In 2017, the tables turned and Richard had to have a critical surgery on his cervix, followed by two more involving his trachea and his nose to help him breathe. I have been there ever since as his caregiver and his advocate through all the decisions we have had to make. He had another surgery this year in May following the failure of the first surgery; it looks as though he could have another failure causing something called Radiculopathy (damage to a nerve in the neck). But here we are together and we love each other more than ever.

Anne and Richard Last Year

For the Children . . .

Vasek Polak Children’s Center in Long Beach, CA.

This is the children’s time of year. I don’t even think it is as much about getting Christmas presents as it is about a feeling of magic that happens at this special time. Lights everywhere, and people in colorful clothes seeming to be flying as they go to get last minute ingredients for one of the special meals served everywhere for all kinds of celebrations.

Adults seem preoccupied with all the preparations for gift exchanges, getting good bargains, addressing cards for friends and acquaintances, and just generally preoccupied.

This is a time when parents and others need to slow down and be extra aware of where their children are, what they are doing, and who they are with every moment. Here in Southern California, we have had a number of children kidnapped by criminal types who just wait for this time of year. Equally bad is leaving your children to see Santa and then not staying with them. And what about the moms who leave babies and young children in the cars while they “just run inside to take care of something for a minute.” Usually it happens in the summer, leaving the children to roast to death. What would you do if you came back from your shopping and found your child gone or dying in your car?

Children love magic, and they are magic. Let’s all help keep it that way. Every child is special regardless of what he or she does have or does not. It is what makes my Christmas for sure, and I hope it makes yours too.

The Invisible People

Thelma Smith, “Capoeisitera”

My good fiber arts friend of many years, Thelma Smith, made this series of homeless people she met up with when she was searching for her son, Norman, who suffered from mental/emotional issues probably stemming from a developmental challenge. She generally made the quilts bigger than real life, painted them and then stitched them. She also put very few facial features on them in one way giving them dignity, and in another way showing them as the invisible people in our society. This series of quilts always held great appeal for me and I always wished she could have put it out into a public gallery where a lot of people could see it and realize how important and unaddressed this problem is today.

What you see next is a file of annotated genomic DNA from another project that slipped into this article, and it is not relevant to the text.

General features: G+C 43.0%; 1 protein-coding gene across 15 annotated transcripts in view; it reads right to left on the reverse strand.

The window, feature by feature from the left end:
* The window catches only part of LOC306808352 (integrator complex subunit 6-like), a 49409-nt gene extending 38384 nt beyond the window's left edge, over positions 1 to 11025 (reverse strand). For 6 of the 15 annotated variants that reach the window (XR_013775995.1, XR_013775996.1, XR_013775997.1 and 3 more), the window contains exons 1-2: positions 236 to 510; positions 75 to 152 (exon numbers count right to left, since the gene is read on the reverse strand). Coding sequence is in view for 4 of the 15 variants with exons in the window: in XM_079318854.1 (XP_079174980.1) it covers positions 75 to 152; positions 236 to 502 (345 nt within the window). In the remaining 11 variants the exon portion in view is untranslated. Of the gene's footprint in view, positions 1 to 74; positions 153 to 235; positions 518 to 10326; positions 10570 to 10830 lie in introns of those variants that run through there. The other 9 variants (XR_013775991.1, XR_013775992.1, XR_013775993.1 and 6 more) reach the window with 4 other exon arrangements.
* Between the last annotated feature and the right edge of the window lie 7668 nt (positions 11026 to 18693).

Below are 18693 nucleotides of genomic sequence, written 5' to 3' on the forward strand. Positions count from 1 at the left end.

Left Turn Lane Series Quilt by Thelma Smith

I think of the homeless people all the time. I have had young people show up in my classrooms, and when I offered them food that I used to bring for my teens who were in my study class, they would come back everyday just to get a breakfast/lunch though they were not actually in my classroom. They would come during a break when the other children were gone and always would talk to me. I remember one boy who told me his folks and he and his sisters and brothers were sleeping on the floor in a store owned by someone who knew them. I always made sure he took extra food. I cannot begin to imagine what a child who is homeless must go through emotionally, having to keep it a secret to prevent being bullied, and arriving at school hungry in the morning. The homeless are “cracks in the pavement.” We see them, but pass right by them as we would step on those cracks.

Thelma Smith – Left Turn Lane Series

I’ve seen and tried to help a lot of homeless people in my life. Sometimes the people are clearly suffering so much, I could not possibly help but cry. How sad is it to see an elderly woman in barely enough raggedy clothes to protect her from the cold, pushing a recycled wheelchair likely from a garbage throwaway, with her husband in it, and the only blanket covering him as she tried to protect and push him to the free clinic near where I used to live. But the saddest thing is how others turn away from them, pretending they don’t exist.